(NEXSTAR) – Have you noticed a line of lights traveling through the night sky recently? No, it (likely) wasn’t aliens. Instead, it was (more likely) SpaceX Starlink satellites.
Starlink satellites, first launched in 2019, are used to provide broadband internet to customers around the globe. Following multiple launches of additional satellites each year, SpaceX has roughly 2,000 now orbiting Earth.
Roughly 40 of them recently fell out of orbit after being caught in a geomagnetic storm.
But those that remain in orbit can be tracked by those of us on the ground. There are a few online resources that allow you to find out when you can see Starlink satellites parade across the sky.
First, it’s important to note that when you see a line of satellites, they won’t stay like that forever. They’ll eventually separate to find their own orbits. Because the chains travel so quickly, you may even have the chance to have multiple sightings in one night.
Here are three sites that let you see if satellites will be near you anytime soon.
One is Find Starlink, available both as a website and a mobile app. You can track nearby satellite chains in one of three ways.
First, you can search your location. Major cities are available, so if your hometown doesn’t show up, try a nearby metro. You can also enter your coordinates under the “By Coordinates” tab. If you’d rather view where the satellites are in general, there’s also a “Live Map” tab for that.
If you search by city name or coordinates, you’ll be taken to a results page. Here you will find dates and times when you may have good, average, or poor visibility of a Starlink parade. According to the developer, Find Starlink tracks only the first satellite in every chain, otherwise “the results page will be very cluttered.”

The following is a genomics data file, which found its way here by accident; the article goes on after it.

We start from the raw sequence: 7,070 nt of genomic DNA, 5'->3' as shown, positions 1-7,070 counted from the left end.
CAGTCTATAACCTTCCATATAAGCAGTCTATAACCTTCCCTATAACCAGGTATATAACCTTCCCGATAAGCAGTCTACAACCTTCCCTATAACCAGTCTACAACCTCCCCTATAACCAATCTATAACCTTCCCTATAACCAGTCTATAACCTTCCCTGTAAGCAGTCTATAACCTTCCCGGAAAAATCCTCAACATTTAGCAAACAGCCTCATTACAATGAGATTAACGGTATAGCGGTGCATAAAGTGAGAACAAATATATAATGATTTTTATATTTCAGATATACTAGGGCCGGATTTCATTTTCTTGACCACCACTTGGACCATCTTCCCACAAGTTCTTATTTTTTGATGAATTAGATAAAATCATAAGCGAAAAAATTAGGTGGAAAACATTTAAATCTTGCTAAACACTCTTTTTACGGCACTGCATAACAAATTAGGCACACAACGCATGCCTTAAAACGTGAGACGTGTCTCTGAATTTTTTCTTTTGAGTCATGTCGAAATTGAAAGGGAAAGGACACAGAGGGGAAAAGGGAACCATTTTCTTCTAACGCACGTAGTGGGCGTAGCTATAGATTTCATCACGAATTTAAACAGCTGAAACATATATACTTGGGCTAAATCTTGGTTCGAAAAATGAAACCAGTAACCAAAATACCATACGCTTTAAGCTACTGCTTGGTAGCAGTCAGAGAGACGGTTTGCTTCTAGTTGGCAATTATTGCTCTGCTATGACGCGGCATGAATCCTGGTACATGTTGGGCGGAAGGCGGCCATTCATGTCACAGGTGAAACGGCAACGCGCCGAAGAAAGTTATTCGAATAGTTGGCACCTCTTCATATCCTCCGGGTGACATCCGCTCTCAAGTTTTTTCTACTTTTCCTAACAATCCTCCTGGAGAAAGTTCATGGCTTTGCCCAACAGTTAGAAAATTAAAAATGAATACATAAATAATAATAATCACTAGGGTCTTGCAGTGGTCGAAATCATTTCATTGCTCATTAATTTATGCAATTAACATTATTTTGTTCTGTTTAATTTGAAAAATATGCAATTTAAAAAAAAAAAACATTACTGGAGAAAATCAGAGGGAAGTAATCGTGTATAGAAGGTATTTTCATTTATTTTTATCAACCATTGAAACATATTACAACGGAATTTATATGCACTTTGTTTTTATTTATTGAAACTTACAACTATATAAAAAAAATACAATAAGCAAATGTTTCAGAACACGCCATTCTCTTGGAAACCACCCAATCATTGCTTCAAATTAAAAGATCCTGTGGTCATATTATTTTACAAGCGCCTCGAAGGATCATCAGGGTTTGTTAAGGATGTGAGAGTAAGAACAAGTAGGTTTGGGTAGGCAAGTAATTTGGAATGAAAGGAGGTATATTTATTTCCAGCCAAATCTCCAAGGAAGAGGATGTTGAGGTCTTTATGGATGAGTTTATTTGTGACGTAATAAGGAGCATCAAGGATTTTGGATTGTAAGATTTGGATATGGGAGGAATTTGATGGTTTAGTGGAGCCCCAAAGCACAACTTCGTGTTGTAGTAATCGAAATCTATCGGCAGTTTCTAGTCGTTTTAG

Also available online and via the App Store, satellitemap.space relies on tracking data available through space-track.org to show Starlink locations.
This site uses a Google Earth-like globe to display where Starlink satellites and chains are in orbit. You can click on each satellite to see its recent path, when it was launched, its altitude, and more. If you add a home location on the map, the site will calculate if and when a specific satellite will pass over you.
There is also this website, created by James Darpinian, a graphics and computer vision engineer with Google. On Darpinian’s site, you can allow the browser to access your location. By doing so, you’ll see a pin drop on a map on the left of your screen. On the right, you’ll see a video showing the sky at your location.
Within the video (which appears to be Google Map’s Streetview option, but pointed skyward), you can view the constellations currently visible and the path of the nearest Starlink satellites. You can toggle between different viewing times and schedule a reminder for yourselves to go outside and look for the Starlink satellites.
None of these sites claim to be affiliated with SpaceX, Starlink, or Elon Musk. They also don’t claim to be completely accurate.